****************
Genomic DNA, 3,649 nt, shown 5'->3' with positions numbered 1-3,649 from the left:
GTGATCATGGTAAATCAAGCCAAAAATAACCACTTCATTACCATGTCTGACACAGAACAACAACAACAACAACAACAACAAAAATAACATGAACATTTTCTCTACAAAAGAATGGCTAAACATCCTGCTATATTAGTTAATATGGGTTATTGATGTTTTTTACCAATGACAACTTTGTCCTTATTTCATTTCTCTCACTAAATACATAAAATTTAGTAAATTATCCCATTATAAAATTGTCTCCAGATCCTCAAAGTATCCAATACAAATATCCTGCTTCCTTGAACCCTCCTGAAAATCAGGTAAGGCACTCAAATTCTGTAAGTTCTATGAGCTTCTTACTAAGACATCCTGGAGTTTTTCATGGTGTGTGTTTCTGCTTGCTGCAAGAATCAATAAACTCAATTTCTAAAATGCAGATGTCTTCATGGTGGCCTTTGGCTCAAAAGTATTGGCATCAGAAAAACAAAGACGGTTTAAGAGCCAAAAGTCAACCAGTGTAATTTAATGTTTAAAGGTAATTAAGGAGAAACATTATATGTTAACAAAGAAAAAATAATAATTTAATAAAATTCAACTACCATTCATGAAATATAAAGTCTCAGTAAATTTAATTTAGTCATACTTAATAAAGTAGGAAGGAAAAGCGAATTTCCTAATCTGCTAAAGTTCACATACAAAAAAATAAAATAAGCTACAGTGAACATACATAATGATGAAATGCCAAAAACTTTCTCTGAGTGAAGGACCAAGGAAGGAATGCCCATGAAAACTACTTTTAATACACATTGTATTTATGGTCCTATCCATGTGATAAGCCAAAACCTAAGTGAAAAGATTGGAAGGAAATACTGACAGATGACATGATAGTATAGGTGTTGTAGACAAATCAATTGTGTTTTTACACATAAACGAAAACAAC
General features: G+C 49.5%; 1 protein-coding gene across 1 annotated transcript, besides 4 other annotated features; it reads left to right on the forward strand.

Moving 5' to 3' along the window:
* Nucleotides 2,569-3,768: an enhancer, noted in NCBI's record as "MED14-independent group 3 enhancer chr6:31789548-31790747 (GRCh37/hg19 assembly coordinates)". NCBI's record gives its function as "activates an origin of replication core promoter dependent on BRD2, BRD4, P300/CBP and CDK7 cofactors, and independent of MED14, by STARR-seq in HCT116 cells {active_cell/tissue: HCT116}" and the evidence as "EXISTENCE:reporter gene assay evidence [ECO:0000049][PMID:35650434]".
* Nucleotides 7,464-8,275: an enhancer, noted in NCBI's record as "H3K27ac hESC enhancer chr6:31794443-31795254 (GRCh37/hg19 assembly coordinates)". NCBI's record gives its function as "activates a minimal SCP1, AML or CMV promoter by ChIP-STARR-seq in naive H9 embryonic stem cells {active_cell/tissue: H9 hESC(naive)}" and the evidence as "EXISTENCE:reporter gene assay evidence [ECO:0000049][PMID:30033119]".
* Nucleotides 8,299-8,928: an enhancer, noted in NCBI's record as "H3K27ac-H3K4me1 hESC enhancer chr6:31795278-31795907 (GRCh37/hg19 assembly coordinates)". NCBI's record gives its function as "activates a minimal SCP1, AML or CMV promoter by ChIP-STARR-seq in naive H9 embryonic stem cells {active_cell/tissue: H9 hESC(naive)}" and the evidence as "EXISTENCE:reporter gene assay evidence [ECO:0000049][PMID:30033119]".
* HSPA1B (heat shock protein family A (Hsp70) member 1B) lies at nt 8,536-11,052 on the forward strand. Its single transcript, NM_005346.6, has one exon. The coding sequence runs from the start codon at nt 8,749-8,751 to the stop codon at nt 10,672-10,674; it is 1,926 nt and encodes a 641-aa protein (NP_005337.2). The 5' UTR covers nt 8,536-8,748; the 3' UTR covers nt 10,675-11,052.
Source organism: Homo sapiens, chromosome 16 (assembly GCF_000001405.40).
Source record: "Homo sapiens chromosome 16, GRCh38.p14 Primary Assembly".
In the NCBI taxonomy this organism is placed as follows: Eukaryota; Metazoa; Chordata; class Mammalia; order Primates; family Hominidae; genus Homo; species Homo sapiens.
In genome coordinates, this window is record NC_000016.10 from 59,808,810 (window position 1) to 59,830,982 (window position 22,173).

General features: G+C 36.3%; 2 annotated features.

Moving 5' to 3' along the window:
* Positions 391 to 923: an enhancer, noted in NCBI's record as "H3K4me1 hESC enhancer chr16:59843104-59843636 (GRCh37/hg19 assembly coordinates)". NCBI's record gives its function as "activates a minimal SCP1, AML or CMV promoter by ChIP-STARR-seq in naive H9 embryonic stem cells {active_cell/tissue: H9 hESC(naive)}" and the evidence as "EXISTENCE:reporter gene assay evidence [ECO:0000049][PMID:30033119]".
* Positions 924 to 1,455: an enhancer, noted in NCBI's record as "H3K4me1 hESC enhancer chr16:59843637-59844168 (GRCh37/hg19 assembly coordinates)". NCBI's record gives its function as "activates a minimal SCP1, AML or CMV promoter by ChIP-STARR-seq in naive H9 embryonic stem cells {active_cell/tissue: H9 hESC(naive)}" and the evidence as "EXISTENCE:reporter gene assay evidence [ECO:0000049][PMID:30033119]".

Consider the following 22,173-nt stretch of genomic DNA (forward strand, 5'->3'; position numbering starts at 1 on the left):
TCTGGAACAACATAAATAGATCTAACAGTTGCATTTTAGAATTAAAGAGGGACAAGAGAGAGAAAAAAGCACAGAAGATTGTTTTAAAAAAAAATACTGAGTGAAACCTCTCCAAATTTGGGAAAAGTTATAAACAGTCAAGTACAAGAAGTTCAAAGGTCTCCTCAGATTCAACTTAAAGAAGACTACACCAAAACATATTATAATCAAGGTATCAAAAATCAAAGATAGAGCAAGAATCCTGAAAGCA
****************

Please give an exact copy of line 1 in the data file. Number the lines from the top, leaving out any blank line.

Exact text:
Genomic DNA, 3,649 nt, shown 5'->3' with positions numbered 1-3,649 from the left: